On a recent afternoon, Sandra Ballentyne was very excited as her husband dropped her off for a weekend of camping at Fort De Soto Park. It was the first time the 58-year-old retired teacher from Seminole had camped since she was a kid.
She joined more than 30 women, whose ages range from the mid 20s to the mid 70s, on an outing of the Adventurous Woman club, a 7-year-old group for women who enjoy the outdoors. It started out as a group of women who fished together. It grew to become a chapter of "Ladies, Let's Go Fishing," a national organization dedicated to attracting more women to fishing and to promoting conservation. As the local group gained more members — who explored other outdoor activities such as camping, archery and kayaking — it became the Adventurous Woman.
Carol Reed, a 65-year-old from Madeira Beach and one of the original members, enjoys the group because of the opportunities it brings.
"Michele Homer, the founder of the group, had visions for women to excel and look for new adventures," said Reed, a retired administrator for an assisted living community. "She wanted women to have a group where they could try adventures they might not ordinarily try on their own."
Ballentyne did just that. It was her first time kayak fishing with the group, and although she did not catch anything, she learned a lot from watching others. As Ballentyne paddled around, she not only enjoyed meeting with other members and talking but also the freedom to explore on her own.
"The sun, the water, the women — all because they loved what they were doing," Ballentyne said. "It was terrific fun."
During the campout, some members took a guided nature hike, which they learned about from a speaker at one of the club meetings.
Club adventures are for women only, although husbands and boyfriends are allowed to join for two annual events, the after-Christmas party and a fish fry at Reed's house.
A lot of women are intimidated by men telling them what to do when they are fishing, said St. Petersburg's Sue Funk, a 47-year-old project manager for Raymond James and a co-captain of the club.
"Women fishing together are more supportive and help each other out," said Funk, who won the largest slam and lady angler titles in the 2006 Osprey Bay No Motor Tournament.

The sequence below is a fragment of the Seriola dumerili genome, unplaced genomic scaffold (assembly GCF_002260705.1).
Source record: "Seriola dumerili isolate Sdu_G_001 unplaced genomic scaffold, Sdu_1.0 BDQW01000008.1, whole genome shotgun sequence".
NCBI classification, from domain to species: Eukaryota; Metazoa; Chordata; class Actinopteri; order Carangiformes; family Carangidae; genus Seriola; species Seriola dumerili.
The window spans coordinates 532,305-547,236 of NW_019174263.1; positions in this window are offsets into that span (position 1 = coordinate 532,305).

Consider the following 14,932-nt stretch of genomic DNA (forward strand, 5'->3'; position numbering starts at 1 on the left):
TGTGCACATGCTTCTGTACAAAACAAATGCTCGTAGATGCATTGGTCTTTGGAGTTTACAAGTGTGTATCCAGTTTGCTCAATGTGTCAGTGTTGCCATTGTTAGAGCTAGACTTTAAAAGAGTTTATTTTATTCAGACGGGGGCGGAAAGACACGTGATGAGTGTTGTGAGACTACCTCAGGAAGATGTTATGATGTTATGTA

Ballentyne said men usually assume women know nothing and will try to do things for them. She likes the group because of the acceptance of doing things that are not necessarily thought of as women's activities.
"It's nicer," she said. "You are freer to learn and relax more when fishing around women."
When Funk joined the group, there were about 12 to 15 members. Maybe three had their own kayaks. Today about half of the more than 50 members do. During the weekend at Fort De Soto, 11 women participated in the club's fishing tournament, catching and releasing 62 fish.
Funk said the Fort De Soto campout has always been a favorite trip. Other destinations include Ozello and Matlacha.
"You are surrounded by good people, and you get to unwind from the stress of work and family in beautiful settings," she said.
Ballentyne agreed: "You forget about things that are bothering you, including aches and pains."
Tiffany Kane, a 30-year-old development associate for the Alzheimer's Association who lives in St. Petersburg, joined the club about two years ago. She enjoys the opportunities it brings. She has been camping several times since her first trip with the club and is learning to fish with artificial lures instead of live bait. Last year she entered two fishing tournaments.
"I love that it's a lot of independent women who are not afraid to try something new," Kane said.
They might not like an activity but at least they are willing to try it to find out, she said.
Reed said the goal is for women to feel good about doing these types of activities themselves.
"The club is full of just real people, their arms are always open," she said.
Kane said the club becomes a family as they learn together and enjoy the time together.
"Everyone is my cousin or my aunt," Kane said.
It seems Homer's vision has been achieved.
"Since I joined the club, I figured I could do anything," Kane said.
Carolyn Edds, a Times news researcher, became a member of The Adventurous Woman last year.